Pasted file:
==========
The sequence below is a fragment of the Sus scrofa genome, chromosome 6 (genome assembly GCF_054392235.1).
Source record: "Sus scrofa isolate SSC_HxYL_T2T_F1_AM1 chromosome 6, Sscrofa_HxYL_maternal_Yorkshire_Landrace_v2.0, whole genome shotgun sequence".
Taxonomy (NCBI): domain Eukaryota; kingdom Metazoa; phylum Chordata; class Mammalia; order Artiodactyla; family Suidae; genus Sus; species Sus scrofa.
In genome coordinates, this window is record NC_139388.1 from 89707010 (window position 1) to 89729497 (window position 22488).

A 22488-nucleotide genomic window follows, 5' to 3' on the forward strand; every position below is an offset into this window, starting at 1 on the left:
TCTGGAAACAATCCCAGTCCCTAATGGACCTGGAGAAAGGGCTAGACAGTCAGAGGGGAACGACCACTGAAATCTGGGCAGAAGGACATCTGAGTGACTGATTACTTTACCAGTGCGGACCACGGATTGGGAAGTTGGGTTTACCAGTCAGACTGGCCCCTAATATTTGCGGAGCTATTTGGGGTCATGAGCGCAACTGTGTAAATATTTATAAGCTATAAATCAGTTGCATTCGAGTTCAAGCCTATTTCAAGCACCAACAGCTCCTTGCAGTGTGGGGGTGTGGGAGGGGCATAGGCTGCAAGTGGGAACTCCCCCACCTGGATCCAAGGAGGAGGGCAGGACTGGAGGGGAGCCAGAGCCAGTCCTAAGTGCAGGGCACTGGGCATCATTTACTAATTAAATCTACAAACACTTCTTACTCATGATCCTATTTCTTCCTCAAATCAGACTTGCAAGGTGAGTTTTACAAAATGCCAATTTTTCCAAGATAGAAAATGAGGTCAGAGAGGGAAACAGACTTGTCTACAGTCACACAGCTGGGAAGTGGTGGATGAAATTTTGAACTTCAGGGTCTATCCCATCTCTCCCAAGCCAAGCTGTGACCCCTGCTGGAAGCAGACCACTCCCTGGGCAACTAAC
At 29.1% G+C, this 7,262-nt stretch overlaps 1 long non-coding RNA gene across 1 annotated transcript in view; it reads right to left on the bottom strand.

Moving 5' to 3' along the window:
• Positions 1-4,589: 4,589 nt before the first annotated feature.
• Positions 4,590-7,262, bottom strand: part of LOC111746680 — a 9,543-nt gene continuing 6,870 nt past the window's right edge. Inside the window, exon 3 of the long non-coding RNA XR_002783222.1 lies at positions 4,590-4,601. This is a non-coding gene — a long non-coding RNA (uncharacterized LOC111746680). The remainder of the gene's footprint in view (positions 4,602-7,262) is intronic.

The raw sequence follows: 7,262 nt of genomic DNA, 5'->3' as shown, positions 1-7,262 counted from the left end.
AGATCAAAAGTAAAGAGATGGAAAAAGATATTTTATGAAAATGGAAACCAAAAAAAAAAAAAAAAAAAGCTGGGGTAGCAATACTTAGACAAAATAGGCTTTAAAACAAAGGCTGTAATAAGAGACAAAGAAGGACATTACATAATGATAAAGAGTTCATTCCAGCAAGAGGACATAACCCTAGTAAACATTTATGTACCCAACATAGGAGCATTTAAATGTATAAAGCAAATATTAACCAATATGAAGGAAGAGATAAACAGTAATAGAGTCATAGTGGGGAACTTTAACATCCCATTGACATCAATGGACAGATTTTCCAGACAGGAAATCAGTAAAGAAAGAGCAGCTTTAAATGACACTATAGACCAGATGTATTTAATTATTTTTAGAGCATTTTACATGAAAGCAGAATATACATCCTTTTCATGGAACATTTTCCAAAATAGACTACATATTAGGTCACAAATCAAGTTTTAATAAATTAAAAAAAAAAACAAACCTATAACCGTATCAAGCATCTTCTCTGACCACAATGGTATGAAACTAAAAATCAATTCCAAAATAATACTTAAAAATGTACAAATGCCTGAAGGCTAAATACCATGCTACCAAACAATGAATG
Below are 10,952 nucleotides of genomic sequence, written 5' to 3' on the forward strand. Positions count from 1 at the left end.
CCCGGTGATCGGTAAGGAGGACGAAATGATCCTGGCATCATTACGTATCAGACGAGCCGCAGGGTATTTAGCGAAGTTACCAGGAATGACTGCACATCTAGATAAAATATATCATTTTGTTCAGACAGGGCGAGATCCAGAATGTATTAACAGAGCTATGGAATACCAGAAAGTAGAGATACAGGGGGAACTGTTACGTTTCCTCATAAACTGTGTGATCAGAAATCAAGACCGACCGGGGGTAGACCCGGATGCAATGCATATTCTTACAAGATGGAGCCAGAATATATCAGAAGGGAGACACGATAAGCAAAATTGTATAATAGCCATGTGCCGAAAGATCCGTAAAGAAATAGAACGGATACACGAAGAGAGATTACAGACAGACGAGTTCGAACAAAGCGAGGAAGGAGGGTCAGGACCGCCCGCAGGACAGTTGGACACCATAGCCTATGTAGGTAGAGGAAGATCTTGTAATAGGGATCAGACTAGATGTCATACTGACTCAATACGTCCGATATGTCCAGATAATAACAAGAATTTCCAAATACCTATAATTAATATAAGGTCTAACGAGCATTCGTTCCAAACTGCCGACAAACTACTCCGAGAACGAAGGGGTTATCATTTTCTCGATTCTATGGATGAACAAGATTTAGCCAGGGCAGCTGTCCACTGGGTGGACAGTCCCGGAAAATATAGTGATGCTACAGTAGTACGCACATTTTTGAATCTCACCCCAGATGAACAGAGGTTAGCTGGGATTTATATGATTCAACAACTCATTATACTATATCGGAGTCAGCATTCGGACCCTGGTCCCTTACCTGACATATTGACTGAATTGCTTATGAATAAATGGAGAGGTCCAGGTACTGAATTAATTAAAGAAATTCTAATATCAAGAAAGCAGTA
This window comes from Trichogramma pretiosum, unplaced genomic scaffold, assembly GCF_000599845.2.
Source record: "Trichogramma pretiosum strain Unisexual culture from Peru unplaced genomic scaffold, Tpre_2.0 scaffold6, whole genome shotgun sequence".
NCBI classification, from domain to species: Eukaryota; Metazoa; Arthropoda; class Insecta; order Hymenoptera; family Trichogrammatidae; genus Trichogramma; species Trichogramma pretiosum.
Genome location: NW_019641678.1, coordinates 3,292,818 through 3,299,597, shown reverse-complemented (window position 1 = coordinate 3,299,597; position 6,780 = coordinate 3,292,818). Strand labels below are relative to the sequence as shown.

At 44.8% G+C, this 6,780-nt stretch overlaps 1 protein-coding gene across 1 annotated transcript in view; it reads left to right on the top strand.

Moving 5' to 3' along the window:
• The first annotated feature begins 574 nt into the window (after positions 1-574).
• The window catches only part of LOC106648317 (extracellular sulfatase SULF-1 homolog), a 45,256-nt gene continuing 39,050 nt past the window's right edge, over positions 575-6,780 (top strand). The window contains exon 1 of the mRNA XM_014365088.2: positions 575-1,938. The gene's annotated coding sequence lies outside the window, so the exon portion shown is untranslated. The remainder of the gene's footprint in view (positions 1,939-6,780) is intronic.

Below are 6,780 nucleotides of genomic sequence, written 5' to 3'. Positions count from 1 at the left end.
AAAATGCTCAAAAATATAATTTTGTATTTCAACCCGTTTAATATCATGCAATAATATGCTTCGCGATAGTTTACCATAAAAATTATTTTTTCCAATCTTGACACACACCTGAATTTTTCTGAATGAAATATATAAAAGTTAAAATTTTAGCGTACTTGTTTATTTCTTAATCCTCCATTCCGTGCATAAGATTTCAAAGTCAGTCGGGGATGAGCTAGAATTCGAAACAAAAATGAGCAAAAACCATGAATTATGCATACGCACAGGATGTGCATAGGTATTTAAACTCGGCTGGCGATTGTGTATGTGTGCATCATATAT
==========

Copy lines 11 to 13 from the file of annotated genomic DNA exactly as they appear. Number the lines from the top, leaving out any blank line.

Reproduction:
The raw sequence follows: 7,262 nt of genomic DNA, 5'->3' as shown, positions 1-7,262 counted from the left end.
AGATCAAAAGTAAAGAGATGGAAAAAGATATTTTATGAAAATGGAAACCAAAAAAAAAAAAAAAAAAAGCTGGGGTAGCAATACTTAGACAAAATAGGCTTTAAAACAAAGGCTGTAATAAGAGACAAAGAAGGACATTACATAATGATAAAGAGTTCATTCCAGCAAGAGGACATAACCCTAGTAAACATTTATGTACCCAACATAGGAGCATTTAAATGTATAAAGCAAATATTAACCAATATGAAGGAAGAGATAAACAGTAATAGAGTCATAGTGGGGAACTTTAACATCCCATTGACATCAATGGACAGATTTTCCAGACAGGAAATCAGTAAAGAAAGAGCAGCTTTAAATGACACTATAGACCAGATGTATTTAATTATTTTTAGAGCATTTTACATGAAAGCAGAATATACATCCTTTTCATGGAACATTTTCCAAAATAGACTACATATTAGGTCACAAATCAAGTTTTAATAAATTAAAAAAAAAAACAAACCTATAACCGTATCAAGCATCTTCTCTGACCACAATGGTATGAAACTAAAAATCAATTCCAAAATAATACTTAAAAATGTACAAATGCCTGAAGGCTAAATACCATGCTACCAAACAATGAATG
Below are 10,952 nucleotides of genomic sequence, written 5' to 3' on the forward strand. Positions count from 1 at the left end.